• Eyewitness contact details so that a statement can be taken 
  • CCTV footage of the accident

A solicitor from our panel could help you collect the evidence you need to prove your claim. Speak with an advisor today for more information.

How Much Can I Sue My Employer For?

If you consider suing your employer for an injury on the job, you may want to know how much compensation you could receive. 

If you make a successful claim, you can receive up to two heads of compensation. The first is general damages, which will compensate you for the pain, suffering and loss of amenity that you have experienced. The second is special damages, which will reimburse you for any out of pocket expenses your injuries have cost you.

You can use the table below to estimate how much compensation your claim is worth in general damages. We have used guidelines from the Judicial College to calculate compensation amounts for this table. They provide guideline compensation values for a range of different injuries. 

Category And TypeDescriptionAmount
Wrist Injury (c)A less severe form of wrist injury which leaves the person with some permanent degree of disability. The person could be left with stiffness and pain.£11,820 to £22,990
Wrist Injury (d)Where the person will make a fully recover from a soft tissue injury or broken bone.Rarely exceed £9,620
Hand Injury - Serious (e)A variety of different types of hand injuries which will have reduced the persons hand usage by 50%.£27,220 to £58,100
Hand Injury - Less Serious (g)A crush injury which reduced or impaired the use of the hand and which could require surgery.£13,570 to £27,220
Moderate Leg Injury (iv)The bracket includes multiple or complicated bone fractures or a severe crush injury. In general this will affect a single leg.£26,050 to £36,790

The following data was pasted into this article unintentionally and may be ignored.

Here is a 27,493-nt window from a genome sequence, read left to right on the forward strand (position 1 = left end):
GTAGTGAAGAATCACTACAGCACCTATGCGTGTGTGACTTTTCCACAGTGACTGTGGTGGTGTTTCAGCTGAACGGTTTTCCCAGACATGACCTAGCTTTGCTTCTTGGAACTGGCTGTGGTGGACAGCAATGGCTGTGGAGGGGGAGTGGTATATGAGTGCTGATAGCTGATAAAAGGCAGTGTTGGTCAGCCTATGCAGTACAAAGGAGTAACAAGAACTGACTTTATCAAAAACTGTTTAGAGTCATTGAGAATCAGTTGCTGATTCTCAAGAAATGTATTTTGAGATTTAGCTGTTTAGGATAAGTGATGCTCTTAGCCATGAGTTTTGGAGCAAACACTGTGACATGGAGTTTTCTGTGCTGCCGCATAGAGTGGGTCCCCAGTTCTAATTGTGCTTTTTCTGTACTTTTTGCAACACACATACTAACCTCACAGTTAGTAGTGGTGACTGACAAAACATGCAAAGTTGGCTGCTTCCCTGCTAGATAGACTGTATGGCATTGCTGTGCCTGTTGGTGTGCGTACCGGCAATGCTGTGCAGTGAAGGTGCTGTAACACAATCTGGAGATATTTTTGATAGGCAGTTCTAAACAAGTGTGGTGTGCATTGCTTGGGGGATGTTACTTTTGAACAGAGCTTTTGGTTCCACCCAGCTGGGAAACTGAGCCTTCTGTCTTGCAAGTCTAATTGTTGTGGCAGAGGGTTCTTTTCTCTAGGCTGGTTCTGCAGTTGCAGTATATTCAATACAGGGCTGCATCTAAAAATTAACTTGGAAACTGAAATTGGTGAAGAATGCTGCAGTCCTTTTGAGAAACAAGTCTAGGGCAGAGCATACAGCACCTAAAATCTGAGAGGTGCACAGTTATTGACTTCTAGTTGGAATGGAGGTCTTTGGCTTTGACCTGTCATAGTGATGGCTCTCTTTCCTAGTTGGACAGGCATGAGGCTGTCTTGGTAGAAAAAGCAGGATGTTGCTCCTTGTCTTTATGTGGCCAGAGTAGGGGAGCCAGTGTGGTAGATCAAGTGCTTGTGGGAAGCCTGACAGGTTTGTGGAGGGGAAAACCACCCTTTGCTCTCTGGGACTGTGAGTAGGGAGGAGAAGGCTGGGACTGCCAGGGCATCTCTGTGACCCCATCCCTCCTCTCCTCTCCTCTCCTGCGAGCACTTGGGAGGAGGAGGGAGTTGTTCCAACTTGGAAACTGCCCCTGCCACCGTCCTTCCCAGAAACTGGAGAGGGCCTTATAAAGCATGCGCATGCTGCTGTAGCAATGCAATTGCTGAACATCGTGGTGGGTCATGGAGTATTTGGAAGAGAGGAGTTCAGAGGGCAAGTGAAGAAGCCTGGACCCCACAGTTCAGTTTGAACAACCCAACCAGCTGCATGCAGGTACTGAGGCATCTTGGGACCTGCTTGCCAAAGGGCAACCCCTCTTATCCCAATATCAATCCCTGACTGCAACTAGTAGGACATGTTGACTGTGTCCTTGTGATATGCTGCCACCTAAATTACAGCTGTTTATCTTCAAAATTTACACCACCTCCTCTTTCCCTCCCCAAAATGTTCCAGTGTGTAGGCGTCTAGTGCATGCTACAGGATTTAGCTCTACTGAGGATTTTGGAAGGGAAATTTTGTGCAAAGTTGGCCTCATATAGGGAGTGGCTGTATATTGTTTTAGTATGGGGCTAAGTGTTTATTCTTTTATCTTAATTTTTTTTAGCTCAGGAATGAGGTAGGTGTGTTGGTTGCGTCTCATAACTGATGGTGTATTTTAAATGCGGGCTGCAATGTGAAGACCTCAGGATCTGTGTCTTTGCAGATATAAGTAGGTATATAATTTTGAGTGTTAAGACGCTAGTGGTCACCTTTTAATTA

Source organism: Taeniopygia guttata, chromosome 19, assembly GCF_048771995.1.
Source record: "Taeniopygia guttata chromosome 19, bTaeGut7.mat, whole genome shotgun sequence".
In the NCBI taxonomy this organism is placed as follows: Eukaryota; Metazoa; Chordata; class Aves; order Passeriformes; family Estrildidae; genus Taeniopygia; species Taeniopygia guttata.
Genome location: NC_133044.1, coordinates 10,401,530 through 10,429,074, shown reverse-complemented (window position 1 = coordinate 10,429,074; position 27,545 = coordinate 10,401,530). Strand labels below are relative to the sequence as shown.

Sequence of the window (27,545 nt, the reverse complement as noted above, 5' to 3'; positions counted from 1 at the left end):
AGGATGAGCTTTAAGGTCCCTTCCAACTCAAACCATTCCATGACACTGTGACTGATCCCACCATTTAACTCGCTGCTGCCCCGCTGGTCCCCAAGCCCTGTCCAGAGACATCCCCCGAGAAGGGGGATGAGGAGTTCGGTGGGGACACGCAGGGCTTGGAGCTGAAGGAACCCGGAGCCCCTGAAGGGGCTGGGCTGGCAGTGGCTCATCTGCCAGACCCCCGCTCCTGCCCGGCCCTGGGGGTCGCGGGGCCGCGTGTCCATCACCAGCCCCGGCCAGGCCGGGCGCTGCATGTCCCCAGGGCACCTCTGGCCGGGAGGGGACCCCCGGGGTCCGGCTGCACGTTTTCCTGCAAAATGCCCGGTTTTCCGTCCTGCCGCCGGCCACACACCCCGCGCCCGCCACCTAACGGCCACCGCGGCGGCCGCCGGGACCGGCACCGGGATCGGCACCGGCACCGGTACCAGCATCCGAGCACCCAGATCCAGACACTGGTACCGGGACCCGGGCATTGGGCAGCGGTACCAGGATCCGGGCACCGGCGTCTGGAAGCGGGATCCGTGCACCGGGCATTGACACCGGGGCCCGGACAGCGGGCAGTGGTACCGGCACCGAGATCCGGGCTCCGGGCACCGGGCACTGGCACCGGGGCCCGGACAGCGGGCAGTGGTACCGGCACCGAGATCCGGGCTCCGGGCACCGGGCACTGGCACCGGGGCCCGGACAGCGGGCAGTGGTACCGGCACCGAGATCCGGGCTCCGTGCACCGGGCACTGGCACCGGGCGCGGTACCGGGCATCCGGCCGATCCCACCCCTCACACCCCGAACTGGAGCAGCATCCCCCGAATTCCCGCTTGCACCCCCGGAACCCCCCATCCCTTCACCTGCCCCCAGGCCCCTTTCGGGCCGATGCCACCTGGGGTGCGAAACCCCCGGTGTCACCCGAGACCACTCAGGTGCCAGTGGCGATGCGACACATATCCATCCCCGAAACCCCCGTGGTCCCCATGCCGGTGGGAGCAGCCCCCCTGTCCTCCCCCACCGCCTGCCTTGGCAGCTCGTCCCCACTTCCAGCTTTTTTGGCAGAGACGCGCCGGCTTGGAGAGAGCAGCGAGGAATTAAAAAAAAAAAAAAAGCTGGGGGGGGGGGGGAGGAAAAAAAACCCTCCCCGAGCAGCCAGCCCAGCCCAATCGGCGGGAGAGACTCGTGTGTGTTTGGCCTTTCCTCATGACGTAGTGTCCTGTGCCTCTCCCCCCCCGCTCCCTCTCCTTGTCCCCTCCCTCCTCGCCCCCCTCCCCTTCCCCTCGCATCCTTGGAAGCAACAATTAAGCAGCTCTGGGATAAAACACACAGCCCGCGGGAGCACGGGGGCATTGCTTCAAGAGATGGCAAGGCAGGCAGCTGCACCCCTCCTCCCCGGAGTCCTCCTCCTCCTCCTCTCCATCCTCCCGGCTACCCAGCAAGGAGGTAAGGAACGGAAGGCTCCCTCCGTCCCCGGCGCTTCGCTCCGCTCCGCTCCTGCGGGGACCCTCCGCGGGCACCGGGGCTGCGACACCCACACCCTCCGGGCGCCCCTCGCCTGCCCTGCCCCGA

Less Serious Leg Injury (i)Where the person has made an incomplete reovery from a bone fracture or where there is a similar degree of soft tissue injury.£16,860 to £26,050
Less Serious Leg Injury (ii)A simple femur fracture which does not cause damage to the articular surface.£8,550 to £13,210
Severe Hip Or Pelvic Injury (i)A extensive pelvic fracture which may involve a a rupture of the bladder or dislocation in the lower back.£73,580 to £122,860
Severe Hip Or Pelvic Injury (ii)Injuries which are only slightly less serious than those in the above category.£58,100 to £73,580
Severe Hip Or Pelvic Injury (iii)The person could be left with degenerative changes to the hip or pelvis and is likely to require a hip replacement.£36,770 to £49,270

In addition to general damages, you may be eligible to claim special damages. Special damages can include the following:

  • Travel expenses, such as reimbursement for hospital parking
  • Medical expenses
  • Care costs
  • Loss of income reimbursement
  • If you have become disabled, you can claim compensation if you need mobility equipment or any adaptations for your home.

For more information on what you could claim, speak with one of our advisors. 

Talk To Our Specialist Team About Suing Your Employer For An Injury On The Job

Another advantage of claiming with us is that we will give you the option to make a No Win No Fee claim. Making a claim under a No Win No Fee agreement means you don’t have to pay your solicitor a fee upfront or as the claim progresses.

Instead, you will pay us a success fee if you’re awarded compensation. If you do not win your claim, you will not pay your solicitor anything at all. 

If an accident at work that was not your fault caused you to be injured, please get in touch. You can:  

  • Call our claims helpline for free on 0161 696 9685
  • Use our online contact form to get in touch with us
  • Speak to us at the live chat feature to the bottom-right of this screen

We will be happy to talk about suing your employer for an injury on the job. And what’s more, we will assign our panel of solicitors can handle your compensation claim.

Learn More About Workplace Injury Claims

Would you like to learn more about making a workplace injury compensation claim? If so, please read these online guides.

Claiming for a broken wrist at work

Claiming for a broken toe accident at work

How much compensation can I claim if I slipped at work and hurt my back?

Examples of incidents that are reportable to the HSE under RIDDOR.

An HSE guide to preparing a workplace health and safety policy.

Eligibility criteria for Statutory Sick Pay (SSP).

Thank you for reading our guide to suing your employer for an injury on the job.

Written by HC

Edited by FS